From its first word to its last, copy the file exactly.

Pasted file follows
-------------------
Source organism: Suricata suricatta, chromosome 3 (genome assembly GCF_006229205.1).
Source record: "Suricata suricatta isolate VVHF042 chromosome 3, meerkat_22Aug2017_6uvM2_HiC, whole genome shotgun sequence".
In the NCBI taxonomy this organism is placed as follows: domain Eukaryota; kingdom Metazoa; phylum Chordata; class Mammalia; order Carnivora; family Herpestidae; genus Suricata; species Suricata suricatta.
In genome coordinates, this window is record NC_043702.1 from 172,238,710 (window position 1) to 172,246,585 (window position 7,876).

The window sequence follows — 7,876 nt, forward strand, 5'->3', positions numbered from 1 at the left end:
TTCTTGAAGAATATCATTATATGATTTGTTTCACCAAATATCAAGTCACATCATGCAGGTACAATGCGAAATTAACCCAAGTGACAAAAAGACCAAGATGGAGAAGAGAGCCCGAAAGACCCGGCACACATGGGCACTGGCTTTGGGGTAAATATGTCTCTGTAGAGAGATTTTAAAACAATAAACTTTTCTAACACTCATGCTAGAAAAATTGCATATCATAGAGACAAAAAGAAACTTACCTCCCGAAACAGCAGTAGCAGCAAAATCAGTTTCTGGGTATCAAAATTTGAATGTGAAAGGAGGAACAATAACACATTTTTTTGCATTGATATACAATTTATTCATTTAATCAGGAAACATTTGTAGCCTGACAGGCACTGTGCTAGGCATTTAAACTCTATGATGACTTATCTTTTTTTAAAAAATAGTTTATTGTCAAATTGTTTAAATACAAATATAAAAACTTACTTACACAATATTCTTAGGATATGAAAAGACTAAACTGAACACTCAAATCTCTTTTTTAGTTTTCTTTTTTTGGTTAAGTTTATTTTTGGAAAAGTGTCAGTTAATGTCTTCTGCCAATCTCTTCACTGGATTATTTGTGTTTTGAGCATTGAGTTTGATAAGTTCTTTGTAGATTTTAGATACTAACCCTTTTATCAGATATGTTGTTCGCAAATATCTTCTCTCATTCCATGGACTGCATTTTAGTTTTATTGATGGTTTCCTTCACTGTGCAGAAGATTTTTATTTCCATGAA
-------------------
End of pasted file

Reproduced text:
Source organism: Suricata suricatta, chromosome 3 (genome assembly GCF_006229205.1).
Source record: "Suricata suricatta isolate VVHF042 chromosome 3, meerkat_22Aug2017_6uvM2_HiC, whole genome shotgun sequence".
In the NCBI taxonomy this organism is placed as follows: domain Eukaryota; kingdom Metazoa; phylum Chordata; class Mammalia; order Carnivora; family Herpestidae; genus Suricata; species Suricata suricatta.
In genome coordinates, this window is record NC_043702.1 from 172,238,710 (window position 1) to 172,246,585 (window position 7,876).

The window sequence follows — 7,876 nt, forward strand, 5'->3', positions numbered from 1 at the left end:
TTCTTGAAGAATATCATTATATGATTTGTTTCACCAAATATCAAGTCACATCATGCAGGTACAATGCGAAATTAACCCAAGTGACAAAAAGACCAAGATGGAGAAGAGAGCCCGAAAGACCCGGCACACATGGGCACTGGCTTTGGGGTAAATATGTCTCTGTAGAGAGATTTTAAAACAATAAACTTTTCTAACACTCATGCTAGAAAAATTGCATATCATAGAGACAAAAAGAAACTTACCTCCCGAAACAGCAGTAGCAGCAAAATCAGTTTCTGGGTATCAAAATTTGAATGTGAAAGGAGGAACAATAACACATTTTTTTGCATTGATATACAATTTATTCATTTAATCAGGAAACATTTGTAGCCTGACAGGCACTGTGCTAGGCATTTAAACTCTATGATGACTTATCTTTTTTTAAAAAATAGTTTATTGTCAAATTGTTTAAATACAAATATAAAAACTTACTTACACAATATTCTTAGGATATGAAAAGACTAAACTGAACACTCAAATCTCTTTTTTAGTTTTCTTTTTTTGGTTAAGTTTATTTTTGGAAAAGTGTCAGTTAATGTCTTCTGCCAATCTCTTCACTGGATTATTTGTGTTTTGAGCATTGAGTTTGATAAGTTCTTTGTAGATTTTAGATACTAACCCTTTTATCAGATATGTTGTTCGCAAATATCTTCTCTCATTCCATGGACTGCATTTTAGTTTTATTGATGGTTTCCTTCACTGTGCAGAAGATTTTTATTTCCATGAA